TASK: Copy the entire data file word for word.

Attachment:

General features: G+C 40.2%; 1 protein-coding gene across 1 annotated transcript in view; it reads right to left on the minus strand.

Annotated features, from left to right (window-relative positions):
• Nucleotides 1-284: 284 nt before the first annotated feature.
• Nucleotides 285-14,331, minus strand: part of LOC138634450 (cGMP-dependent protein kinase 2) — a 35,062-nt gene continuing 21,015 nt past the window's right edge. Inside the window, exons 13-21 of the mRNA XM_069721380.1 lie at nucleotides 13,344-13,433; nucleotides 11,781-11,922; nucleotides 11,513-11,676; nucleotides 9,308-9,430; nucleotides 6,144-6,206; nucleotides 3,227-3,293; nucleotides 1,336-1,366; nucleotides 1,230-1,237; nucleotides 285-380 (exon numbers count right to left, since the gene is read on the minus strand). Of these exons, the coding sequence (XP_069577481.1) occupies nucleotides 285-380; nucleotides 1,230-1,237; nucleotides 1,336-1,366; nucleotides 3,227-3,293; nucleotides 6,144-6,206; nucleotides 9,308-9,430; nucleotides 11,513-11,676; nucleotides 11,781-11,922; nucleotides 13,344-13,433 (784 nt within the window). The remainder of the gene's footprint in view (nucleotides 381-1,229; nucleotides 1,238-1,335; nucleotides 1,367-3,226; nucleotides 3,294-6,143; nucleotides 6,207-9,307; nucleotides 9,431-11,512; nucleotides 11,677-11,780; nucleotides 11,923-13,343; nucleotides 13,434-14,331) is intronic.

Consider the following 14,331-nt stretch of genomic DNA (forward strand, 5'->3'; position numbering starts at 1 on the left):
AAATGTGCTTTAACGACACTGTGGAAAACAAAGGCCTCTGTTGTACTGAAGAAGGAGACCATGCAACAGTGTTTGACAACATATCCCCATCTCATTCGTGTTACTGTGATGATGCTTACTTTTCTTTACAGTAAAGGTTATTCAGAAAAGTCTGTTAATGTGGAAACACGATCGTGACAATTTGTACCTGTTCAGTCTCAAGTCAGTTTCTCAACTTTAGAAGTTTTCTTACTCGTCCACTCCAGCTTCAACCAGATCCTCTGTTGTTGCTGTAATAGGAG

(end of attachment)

General features: G+C 40.2%; 1 protein-coding gene across 1 annotated transcript in view; it reads right to left on the minus strand.

Annotated features, from left to right (window-relative positions):
• Nucleotides 1-284: 284 nt before the first annotated feature.
• Nucleotides 285-14,331, minus strand: part of LOC138634450 (cGMP-dependent protein kinase 2) — a 35,062-nt gene continuing 21,015 nt past the window's right edge. Inside the window, exons 13-21 of the mRNA XM_069721380.1 lie at nucleotides 13,344-13,433; nucleotides 11,781-11,922; nucleotides 11,513-11,676; nucleotides 9,308-9,430; nucleotides 6,144-6,206; nucleotides 3,227-3,293; nucleotides 1,336-1,366; nucleotides 1,230-1,237; nucleotides 285-380 (exon numbers count right to left, since the gene is read on the minus strand). Of these exons, the coding sequence (XP_069577481.1) occupies nucleotides 285-380; nucleotides 1,230-1,237; nucleotides 1,336-1,366; nucleotides 3,227-3,293; nucleotides 6,144-6,206; nucleotides 9,308-9,430; nucleotides 11,513-11,676; nucleotides 11,781-11,922; nucleotides 13,344-13,433 (784 nt within the window). The remainder of the gene's footprint in view (nucleotides 381-1,229; nucleotides 1,238-1,335; nucleotides 1,367-3,226; nucleotides 3,294-6,143; nucleotides 6,207-9,307; nucleotides 9,431-11,512; nucleotides 11,677-11,780; nucleotides 11,923-13,343; nucleotides 13,434-14,331) is intronic.

Consider the following 14,331-nt stretch of genomic DNA (forward strand, 5'->3'; position numbering starts at 1 on the left):
AAATGTGCTTTAACGACACTGTGGAAAACAAAGGCCTCTGTTGTACTGAAGAAGGAGACCATGCAACAGTGTTTGACAACATATCCCCATCTCATTCGTGTTACTGTGATGATGCTTACTTTTCTTTACAGTAAAGGTTATTCAGAAAAGTCTGTTAATGTGGAAACACGATCGTGACAATTTGTACCTGTTCAGTCTCAAGTCAGTTTCTCAACTTTAGAAGTTTTCTTACTCGTCCACTCCAGCTTCAACCAGATCCTCTGTTGTTGCTGTAATAGGAG